7943201415290510761.png
Courtesy of Princeton UP.
Issue Details: First known date: 2009 2009
AustLit is a subscription service. The content and services available here are limited because you have not been recognised as a subscriber. Find out how to gain full access to AustLit

AbstractHistoryArchive Description

'In 1997, the Nobel Prize-winning novelist J. M. Coetzee, invited to Princeton University to lecture on the moral status of animals, read a work of fiction about an eminent novelist, Elizabeth Costello, invited to lecture on the moral status of animals at an American college. Coetzee's lectures were published in 1999 as The Lives of Animals, and reappeared in 2003 as part of his novel Elizabeth Costello; and both lectures and novel have attracted the critical attention of a number of influential philosophers–including Peter Singer, Cora Diamond, Stanley Cavell, and John McDowell.

'In The Wounded Animal, Stephen Mulhall closely examines Coetzee's writings about Costello, and the ways in which philosophers have responded to them, focusing in particular on their powerful presentation of both literature and philosophy as seeking, and failing, to represent reality–in part because of reality's resistance to such projects of understanding, but also because of philosophy's unwillingness to learn from literature how best to acknowledge that resistance. In so doing, Mulhall is led to consider the relations among reason, language, and the imagination, as well as more specific ethical issues concerning the moral status of animals, the meaning of mortality, the nature of evil, and the demands of religion. The ancient quarrel between philosophy and literature here displays undiminished vigor and renewed significance.' (Publisher's summary)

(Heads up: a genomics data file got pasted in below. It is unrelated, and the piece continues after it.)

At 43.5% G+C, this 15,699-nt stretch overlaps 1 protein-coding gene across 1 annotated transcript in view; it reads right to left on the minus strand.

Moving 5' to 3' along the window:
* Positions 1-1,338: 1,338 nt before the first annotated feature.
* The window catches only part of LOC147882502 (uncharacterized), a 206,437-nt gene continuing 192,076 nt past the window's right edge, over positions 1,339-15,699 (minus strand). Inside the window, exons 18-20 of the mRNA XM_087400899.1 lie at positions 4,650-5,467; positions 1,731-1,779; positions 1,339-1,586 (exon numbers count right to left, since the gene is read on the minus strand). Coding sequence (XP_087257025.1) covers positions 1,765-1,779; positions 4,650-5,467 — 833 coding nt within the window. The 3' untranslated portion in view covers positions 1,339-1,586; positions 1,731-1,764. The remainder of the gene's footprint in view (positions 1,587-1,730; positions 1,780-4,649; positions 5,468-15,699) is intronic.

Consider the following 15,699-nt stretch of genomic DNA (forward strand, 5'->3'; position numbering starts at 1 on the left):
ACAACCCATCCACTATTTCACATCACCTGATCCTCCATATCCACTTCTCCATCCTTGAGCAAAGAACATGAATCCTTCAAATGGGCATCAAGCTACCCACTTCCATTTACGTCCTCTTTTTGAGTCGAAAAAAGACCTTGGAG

Notes

  • Table of Contents:

    ABBREVIATIONS ix

    CHAPTER ONE: Introduction: The Ancient Quarrel 1

    PART ONE: THE LIVES OF ANIMALS 19

    CHAPTER TWO: Elizabeth Costello's Lecture: Stories, Thought-Experiments, and Literal-Mindedness 21

    CHAPTER THREE: Elizabeth Costello's Lecture: Three Philosophers and a Number of Apes 36

    CHAPTER FOUR: Food for Thought: Two Symposia 58

    CHAPTER FIVE: Food for Thought: A Third Symposium 69

    CHAPTER SIX: Food for Thought: An Uninvited Guest? 95

    CHAPTER SEVEN: Elizabeth Costello's Seminar: Two Poets and a Novelist 110

    CHAPTER EIGHT: Elizabeth Costello's Seminar: Primatology and Animal Training, Philosophy and Literary Theory 122

    PART TWO: ELIZABETH COSTELLO 137

    CHAPTER NINE: Realism, Modernism, and the Novel 139

    CHAPTER TEN: Costello's Realist Modernism, and Coetzee's 162

    CHAPTER ELEVEN: The Body in Africa 184

    CHAPTER TWELVE: Evil as Obscenity 203

    CHAPTER THIRTEEN: Two Embodiments of the Kafkaesque 214

    CHAPTER FOURTEEN: Conclusion: Three Postscripts 231

    BIBLIOGRAPHY 253

    INDEX 257

Publication Details of Only Known VersionEarliest 2 Known Versions of

    • Princeton, New Jersey,
      c
      United States of America (USA),
      c
      Americas,
      :
      Princeton University Press , 2009 .
      3726158579612694398.png
      Image courtesy of publisher's website.
      Extent: xii + 259 pp.p.
      Edition info: 1st ed.
      ISBN: 1400837537, 9781400837533
Last amended 10 Dec 2014 11:37:25
Newspapers:
    Powered by Trove
    X